There’s one odor that tends to make everyone wrinkle their nose in disgust and reach to the air fresheners: wet dog smell. But, what actually is causing it? And more importantly, what can you do about it? All of that is waiting for you below!
If your house smells like wet dog but you don’t think it is your dog, you’re most likely dealing with a brewing mold, fungal, or bacterial growth somewhere in your home.
One of the most common places, especially if you can’t isolate the smell to one area, is your home’s air conditioner/airflow unit. Another popular cause of the smell is blocked or old air filters that should be changed. Less popular causes of this wet dog smell are a dead animal in your ductwork and a water leak resulting in rotting wood.
Does mold smell like a wet dog?
As already explained above, mold does smell like a wet dog. Don’t panic and think that your dog is moody, though! A wet dog smell in your home is also commonly referred to as dirty sock syndrome, which is popular in gyms and other locations.
When sweat and moisture build up, they are breeding grounds for bacteria and mold. This produces an odor known as a wet dog smell, even though your dog itself is totally innocent! If you notice an unmistakable smell of wet dog, but it’s not your actual dog, the most likely culprit is mold.
What does a wet dog smell mean?
This unpleasant smell means that moisture is hiding somewhere and causing the growth of bacteria and mold. Even if it turns out to be something like a dead rodent in your ductwork, it’s still the same severity of the problem. From mold to a rotting pest, you’ll need to act quickly as soon as you notice this lingering smell!
Why does my house smell like a wet dog?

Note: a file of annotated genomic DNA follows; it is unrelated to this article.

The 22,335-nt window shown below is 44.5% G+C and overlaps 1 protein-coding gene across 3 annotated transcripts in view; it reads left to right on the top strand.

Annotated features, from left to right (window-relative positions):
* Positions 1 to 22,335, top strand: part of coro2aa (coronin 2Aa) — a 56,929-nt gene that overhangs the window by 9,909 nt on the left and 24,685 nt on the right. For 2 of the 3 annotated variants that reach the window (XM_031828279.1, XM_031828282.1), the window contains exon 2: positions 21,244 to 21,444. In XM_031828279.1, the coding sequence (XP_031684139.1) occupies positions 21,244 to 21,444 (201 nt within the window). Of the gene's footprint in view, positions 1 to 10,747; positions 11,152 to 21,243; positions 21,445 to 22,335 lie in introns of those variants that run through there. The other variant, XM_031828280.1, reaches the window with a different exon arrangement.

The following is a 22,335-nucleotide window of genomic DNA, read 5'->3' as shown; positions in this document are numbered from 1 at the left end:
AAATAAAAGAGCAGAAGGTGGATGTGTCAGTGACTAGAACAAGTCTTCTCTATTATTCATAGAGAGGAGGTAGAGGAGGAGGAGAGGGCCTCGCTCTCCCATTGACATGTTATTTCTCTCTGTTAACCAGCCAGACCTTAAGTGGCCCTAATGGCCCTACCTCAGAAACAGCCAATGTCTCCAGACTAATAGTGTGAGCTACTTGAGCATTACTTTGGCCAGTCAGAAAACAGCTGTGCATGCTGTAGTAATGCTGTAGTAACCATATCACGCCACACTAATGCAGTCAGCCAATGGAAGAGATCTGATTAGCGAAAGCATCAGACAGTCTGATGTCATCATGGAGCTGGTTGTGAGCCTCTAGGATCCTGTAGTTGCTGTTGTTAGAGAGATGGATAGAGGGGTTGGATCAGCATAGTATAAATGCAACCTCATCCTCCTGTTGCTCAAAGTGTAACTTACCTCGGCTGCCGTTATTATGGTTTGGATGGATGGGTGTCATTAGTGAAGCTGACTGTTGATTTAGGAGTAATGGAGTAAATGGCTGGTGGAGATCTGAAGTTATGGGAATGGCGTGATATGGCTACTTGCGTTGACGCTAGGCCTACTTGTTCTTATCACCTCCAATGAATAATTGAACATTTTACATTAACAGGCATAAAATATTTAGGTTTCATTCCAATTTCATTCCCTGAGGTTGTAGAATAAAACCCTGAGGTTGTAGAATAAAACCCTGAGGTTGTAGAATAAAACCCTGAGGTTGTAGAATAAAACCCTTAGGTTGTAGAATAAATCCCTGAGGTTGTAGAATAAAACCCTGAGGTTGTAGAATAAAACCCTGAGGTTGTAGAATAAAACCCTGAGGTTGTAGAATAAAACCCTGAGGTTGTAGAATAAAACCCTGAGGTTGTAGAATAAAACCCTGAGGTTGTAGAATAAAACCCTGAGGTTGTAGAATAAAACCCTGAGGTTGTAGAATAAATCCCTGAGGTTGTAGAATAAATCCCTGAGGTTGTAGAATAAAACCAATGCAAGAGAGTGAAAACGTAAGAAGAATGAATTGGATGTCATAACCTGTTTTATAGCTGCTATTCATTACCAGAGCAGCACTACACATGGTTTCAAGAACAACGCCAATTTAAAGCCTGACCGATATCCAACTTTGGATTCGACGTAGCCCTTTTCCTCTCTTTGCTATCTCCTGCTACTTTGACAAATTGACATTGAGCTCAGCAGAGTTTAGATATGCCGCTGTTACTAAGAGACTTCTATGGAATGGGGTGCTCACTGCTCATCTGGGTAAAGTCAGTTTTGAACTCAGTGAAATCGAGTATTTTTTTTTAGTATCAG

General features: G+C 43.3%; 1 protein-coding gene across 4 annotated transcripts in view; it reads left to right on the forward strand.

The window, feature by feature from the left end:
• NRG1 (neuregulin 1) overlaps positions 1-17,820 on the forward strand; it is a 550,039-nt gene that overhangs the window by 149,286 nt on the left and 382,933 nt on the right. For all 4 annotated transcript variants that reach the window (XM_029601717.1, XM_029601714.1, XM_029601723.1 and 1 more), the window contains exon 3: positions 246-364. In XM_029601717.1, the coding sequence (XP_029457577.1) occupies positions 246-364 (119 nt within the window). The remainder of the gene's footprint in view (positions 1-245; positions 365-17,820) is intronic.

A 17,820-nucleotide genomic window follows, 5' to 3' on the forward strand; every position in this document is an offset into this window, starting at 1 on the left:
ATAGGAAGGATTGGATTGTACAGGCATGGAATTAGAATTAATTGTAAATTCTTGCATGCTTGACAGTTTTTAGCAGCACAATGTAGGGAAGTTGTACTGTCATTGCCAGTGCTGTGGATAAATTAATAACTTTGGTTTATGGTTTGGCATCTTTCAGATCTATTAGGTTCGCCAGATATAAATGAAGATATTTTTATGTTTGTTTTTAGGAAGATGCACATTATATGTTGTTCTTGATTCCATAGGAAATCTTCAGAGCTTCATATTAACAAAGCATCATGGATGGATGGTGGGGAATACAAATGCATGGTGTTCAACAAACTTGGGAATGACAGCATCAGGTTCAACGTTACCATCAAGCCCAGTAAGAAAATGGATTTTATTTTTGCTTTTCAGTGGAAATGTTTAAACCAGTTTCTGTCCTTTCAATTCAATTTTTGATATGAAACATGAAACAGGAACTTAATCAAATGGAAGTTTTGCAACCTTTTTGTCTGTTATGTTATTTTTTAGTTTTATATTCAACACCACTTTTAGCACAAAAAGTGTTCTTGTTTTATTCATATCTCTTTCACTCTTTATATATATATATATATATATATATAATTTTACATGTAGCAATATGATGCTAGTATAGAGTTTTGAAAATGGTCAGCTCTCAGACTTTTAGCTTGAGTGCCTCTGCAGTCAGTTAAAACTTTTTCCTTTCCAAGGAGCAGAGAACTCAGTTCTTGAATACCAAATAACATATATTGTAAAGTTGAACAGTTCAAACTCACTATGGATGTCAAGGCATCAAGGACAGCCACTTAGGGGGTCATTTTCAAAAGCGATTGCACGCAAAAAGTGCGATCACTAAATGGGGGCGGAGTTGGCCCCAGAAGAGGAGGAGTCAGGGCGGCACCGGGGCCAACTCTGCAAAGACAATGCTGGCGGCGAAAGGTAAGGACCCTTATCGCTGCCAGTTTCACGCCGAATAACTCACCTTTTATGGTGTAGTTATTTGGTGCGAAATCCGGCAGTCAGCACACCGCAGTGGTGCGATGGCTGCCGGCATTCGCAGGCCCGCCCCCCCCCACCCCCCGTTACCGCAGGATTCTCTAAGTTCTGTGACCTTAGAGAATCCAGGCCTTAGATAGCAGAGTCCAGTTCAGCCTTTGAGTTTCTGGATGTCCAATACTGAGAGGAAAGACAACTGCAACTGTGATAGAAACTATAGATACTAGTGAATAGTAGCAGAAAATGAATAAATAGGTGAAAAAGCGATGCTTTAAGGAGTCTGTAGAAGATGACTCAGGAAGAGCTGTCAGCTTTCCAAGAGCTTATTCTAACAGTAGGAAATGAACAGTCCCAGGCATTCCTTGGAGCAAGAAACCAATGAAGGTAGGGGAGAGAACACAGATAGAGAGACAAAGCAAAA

When you’re trying to troubleshoot where this gross smell comes from, you’ll need to consider a few factors. Firstly, are you sure it’s not your dog? Even if your dog hasn’t been out in the rain lately, they can still pick up and trap moisture on their paws or in small patches on their fur that can have a big smell!
It’s not just your dog, either! You’ll also want to check their bedding, your carpet, and where they tend to lie down. Moisture can be transferred to anything porous and absorbent, so it could jump from one area to the next, and you wouldn’t even know it until you put your nose to the test.
Don’t forget to look in the bathroom at your own linens and shower curtain. This is a moisture-rich room, so it’s easy for that smell to start there, too! Musty smells can quickly grow into a mold and other growth.
If you can’t seem to isolate the smell, your house will most likely smell like a wet dog because you have a dirty air filter or a build-up of condensation in your unit! This is normal when there is a lot of unit use or a change in the weather, such as a season change and temperature fluctuations.
If your air conditioner or HVAC isn’t the cause, you may have a dead animal in your ductwork or walls. If you’ve exhausted other options, consider bringing a professional pest control expert into your home to check it out.
Lastly, sometimes the wood in your home could be rotting. Often, this is due to a water leak, such as around an improperly sealed window or a small leak in your roof. Rotting wood is molding and decaying, leading to that same telltale smell.
Why does my house smell like a wet dog when I mop?
If you’ve noticed that the wet dog smell only dogs when you mop, your most likely thought is that it’s the water! It actually isn’t. It’s the mop! Mops take in a lot of moisture, of course, and they rarely dry out entirely. Most of us wring them out thoroughly and then leave them to dry in the dark, low-air flow cleaning closet!
If you’ve got that smell, you’ve got a budding bacteria problem, too! What’s worse is that simply using the mop can literally spread the problem around to other areas in your home!
For your own peace of mind, throw the stinky mop away, buy a new one, and then dry out your new one thoroughly before putting it away in the future.
Why do my curtains smell like a wet dog?
Curtains can smell like a wet dog because they are porous, like linens and carpets. They take on and hold odors easily. Curtains often trap air and moisture between themselves and the windows they cover, and mildew can quickly grow and make them smelly. Even if you open the curtains regularly, they will still take on moisture occasionally. Proper washing and drying of them (or dry cleaning) can help with this.